Research supports the increase in pay in multiple ways. In one study, researcher Krista Ruffini of the Washington Center for Equitable Growth, found that increased pay led to higher quality services being given to patients in nursing homes. She found, “A ten percent increase in the minimum wage would prevent at least 15,000 deaths, lower the number of inspection violations by one to two percent, and reduce the cost of preventable care.” She went onto find that being paid higher wages makes people work harder, reduces the cognitive load of financial stressors, and makes it likely that employees will not be wooed away by a higher paying job, therefore reducing turnover.
In another study by the Leading Age LTSS Center at UMass Boston, researchers looked at how giving care workers a living wage would improve their lives. A living wage is defined as a wage that a full-time worker needs to pay for their family’s basic housing, food, transportation, and health care needs out of their own earnings, without the need to rely on public assistance. The researchers used publicly available data and then ran simulations to see what difference a living wage could make in several states. According to the report, “Raising wages for direct care workers offers several benefits to individuals, care recipients, and the economy overall:
• Direct care workers will be financially more secure.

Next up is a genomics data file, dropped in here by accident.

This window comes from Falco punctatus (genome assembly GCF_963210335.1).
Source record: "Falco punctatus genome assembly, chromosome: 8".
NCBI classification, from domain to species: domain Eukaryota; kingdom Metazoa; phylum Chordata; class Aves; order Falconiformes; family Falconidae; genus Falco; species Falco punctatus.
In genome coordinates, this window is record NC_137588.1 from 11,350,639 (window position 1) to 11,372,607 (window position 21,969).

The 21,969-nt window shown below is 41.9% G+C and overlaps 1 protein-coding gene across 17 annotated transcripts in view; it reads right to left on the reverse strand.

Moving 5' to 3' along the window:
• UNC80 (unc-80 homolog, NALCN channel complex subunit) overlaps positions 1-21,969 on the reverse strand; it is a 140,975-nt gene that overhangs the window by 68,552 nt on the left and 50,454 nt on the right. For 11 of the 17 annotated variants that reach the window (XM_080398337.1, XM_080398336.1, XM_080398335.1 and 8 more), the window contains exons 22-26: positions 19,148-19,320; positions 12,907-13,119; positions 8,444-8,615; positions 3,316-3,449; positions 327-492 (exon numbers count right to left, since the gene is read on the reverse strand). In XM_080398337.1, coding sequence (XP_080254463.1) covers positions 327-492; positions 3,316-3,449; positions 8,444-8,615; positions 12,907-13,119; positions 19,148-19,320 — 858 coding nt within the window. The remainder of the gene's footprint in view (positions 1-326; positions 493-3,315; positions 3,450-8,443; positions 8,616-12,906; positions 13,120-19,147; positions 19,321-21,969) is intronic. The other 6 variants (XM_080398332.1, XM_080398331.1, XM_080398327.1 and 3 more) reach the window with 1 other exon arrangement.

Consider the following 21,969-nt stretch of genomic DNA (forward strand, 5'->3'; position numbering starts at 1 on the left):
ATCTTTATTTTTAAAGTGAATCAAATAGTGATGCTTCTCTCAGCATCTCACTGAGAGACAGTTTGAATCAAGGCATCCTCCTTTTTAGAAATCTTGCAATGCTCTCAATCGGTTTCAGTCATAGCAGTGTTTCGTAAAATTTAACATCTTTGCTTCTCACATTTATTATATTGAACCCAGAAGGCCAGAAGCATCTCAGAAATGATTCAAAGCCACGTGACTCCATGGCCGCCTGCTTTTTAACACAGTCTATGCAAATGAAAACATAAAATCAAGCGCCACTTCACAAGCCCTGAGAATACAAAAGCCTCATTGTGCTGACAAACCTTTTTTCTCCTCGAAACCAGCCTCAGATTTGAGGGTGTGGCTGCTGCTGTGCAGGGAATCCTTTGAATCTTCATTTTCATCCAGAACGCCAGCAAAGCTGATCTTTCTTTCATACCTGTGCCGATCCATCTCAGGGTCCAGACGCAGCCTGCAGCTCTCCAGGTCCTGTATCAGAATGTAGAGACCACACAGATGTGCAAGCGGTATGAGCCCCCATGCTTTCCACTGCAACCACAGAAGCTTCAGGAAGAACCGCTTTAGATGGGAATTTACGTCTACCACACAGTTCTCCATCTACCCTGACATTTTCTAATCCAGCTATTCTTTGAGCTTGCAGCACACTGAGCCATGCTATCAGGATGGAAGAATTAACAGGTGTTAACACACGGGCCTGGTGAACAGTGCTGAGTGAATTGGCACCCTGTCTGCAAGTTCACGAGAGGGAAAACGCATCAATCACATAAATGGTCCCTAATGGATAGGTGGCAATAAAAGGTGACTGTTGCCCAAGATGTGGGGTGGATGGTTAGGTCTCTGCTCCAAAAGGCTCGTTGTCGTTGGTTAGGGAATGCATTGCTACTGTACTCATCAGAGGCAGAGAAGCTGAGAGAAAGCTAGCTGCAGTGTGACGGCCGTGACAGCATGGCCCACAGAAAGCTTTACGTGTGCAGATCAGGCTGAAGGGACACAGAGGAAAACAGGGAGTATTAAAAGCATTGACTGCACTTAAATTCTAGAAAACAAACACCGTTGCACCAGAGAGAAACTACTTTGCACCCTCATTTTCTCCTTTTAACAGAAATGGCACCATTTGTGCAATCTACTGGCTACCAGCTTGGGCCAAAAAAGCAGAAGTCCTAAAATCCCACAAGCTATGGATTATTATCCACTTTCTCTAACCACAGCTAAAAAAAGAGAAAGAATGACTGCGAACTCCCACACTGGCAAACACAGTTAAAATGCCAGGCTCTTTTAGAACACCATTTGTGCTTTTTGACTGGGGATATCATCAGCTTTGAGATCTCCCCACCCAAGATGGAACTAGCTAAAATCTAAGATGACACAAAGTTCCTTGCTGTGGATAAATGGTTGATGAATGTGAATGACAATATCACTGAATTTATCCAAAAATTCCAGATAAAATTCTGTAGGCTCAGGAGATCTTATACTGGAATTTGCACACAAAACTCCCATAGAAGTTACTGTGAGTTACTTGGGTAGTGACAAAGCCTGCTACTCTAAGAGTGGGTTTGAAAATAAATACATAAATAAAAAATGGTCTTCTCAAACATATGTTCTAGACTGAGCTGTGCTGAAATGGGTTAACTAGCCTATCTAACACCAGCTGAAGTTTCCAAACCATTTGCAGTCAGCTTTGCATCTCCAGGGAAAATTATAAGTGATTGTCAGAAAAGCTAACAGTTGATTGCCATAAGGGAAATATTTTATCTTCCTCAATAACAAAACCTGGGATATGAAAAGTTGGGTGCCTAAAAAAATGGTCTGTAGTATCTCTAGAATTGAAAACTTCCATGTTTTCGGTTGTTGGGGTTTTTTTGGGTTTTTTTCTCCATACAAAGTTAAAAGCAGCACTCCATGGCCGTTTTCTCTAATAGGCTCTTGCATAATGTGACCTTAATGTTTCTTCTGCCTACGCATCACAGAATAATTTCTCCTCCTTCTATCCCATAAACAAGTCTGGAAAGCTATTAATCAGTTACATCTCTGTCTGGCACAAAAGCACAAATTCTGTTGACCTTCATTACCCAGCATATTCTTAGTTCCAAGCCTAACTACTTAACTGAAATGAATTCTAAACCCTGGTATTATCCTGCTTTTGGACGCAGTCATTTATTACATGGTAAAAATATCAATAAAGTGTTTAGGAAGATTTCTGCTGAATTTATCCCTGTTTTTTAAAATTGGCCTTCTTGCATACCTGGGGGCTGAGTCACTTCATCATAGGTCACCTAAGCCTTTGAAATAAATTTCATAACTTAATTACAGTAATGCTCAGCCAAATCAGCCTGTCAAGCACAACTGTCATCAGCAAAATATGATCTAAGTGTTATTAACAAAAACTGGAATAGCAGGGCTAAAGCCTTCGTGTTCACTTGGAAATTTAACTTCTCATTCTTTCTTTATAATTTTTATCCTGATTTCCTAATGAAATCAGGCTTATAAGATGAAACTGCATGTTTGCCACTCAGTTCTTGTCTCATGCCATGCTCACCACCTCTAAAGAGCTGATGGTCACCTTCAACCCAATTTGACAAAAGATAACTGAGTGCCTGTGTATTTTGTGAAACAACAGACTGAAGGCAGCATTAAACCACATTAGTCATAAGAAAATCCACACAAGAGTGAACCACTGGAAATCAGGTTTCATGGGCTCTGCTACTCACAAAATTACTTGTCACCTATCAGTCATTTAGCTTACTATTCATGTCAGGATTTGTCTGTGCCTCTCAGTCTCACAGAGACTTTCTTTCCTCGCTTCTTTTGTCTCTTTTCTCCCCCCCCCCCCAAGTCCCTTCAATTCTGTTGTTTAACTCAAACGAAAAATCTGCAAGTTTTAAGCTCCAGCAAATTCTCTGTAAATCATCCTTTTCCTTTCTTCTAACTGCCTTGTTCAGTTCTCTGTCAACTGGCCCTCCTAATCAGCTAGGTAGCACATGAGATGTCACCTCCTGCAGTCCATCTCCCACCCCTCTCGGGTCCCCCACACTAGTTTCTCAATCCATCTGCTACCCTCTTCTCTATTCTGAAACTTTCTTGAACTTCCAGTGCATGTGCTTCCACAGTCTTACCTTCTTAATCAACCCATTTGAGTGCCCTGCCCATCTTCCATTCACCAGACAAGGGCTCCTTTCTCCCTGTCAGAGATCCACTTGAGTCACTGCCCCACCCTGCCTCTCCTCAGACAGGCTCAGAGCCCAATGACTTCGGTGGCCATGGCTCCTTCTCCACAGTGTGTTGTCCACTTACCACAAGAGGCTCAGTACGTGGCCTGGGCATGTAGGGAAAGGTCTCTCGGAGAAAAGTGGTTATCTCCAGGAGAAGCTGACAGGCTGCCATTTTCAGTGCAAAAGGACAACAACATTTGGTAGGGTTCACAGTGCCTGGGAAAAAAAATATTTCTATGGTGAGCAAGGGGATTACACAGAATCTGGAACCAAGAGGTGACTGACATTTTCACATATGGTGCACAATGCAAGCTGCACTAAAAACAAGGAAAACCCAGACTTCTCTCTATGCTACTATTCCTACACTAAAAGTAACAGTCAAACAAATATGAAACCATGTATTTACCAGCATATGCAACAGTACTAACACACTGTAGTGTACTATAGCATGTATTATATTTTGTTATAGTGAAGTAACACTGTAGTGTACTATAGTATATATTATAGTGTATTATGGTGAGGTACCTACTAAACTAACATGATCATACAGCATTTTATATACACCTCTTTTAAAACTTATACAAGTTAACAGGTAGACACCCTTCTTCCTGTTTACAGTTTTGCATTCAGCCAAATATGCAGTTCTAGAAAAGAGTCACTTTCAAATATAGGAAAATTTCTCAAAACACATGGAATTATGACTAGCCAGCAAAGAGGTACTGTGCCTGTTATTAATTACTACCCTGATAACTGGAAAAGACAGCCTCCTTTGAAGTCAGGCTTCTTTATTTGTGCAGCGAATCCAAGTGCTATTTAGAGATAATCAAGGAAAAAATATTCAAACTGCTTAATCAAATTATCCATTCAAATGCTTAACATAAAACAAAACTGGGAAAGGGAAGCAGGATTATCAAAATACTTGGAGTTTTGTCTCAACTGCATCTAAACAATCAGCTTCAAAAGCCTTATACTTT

• Employers and care recipients will see less turnover among aides and will ultimately experience increases in the quality of care.
• The additional pay will translate into faster economic growth, more jobs in other sectors, and lower costs for public assistance programs and tax credits.”
Some of the costs of raising the wages are offset by the fact that with the present low wages, many of these workers are depending on food stamps, free lunch programs for their children, and having their health insurance subsidized. So, as taxpayers, we are already paying. Wouldn’t it make a lot more sense to give that money directly to the worker so that they can avoid being on public assistance and have to navigate all those government programs and gain their dignity? Either way, we end up helping to support folks, but supporting folks in getting to a place of financial independence helps to put that money right back into the economy.
How Did We Get Here?
Enough about the economics, let’s look at how we got here, to begin with. In traditional, patriarchal societies, women do the caregiving and men provide for everyone. While caregiving was not “paid” work, historically, women were mostly able to depend on the man to support them. At least that was the model.
We are decades beyond that traditional patriarchal structure of American society, but somehow we allowed the attitudes to remain. While things are changing for the better each generation, the attitude that caregiving is still primarily “women’s work” and is not valued economically.
But, the pandemic turned those beliefs on their head. Without care for young children, families found that they could not function. Parents struggle to work with kids at home. We no longer live in that patriarchal structure, and no matter how much some would like to return to it, that world is gone. Now, everyone is working, and we need caregivers who are recognized and valued for the work they do. The fact that the conversation is around providing a living wage shows how bad we have allowed the situation to get.
We are at a precipice here, and we have important decisions to make as millions get vaccinated. We all know that we can’t return to “normal” because there were so many things that needed attention. The pandemic did one good thing in that it revealed the underbelly of inequities in ways that we can no longer ignore. Paying people who perform caregiving roles in our society a living wage seems like a good place to start.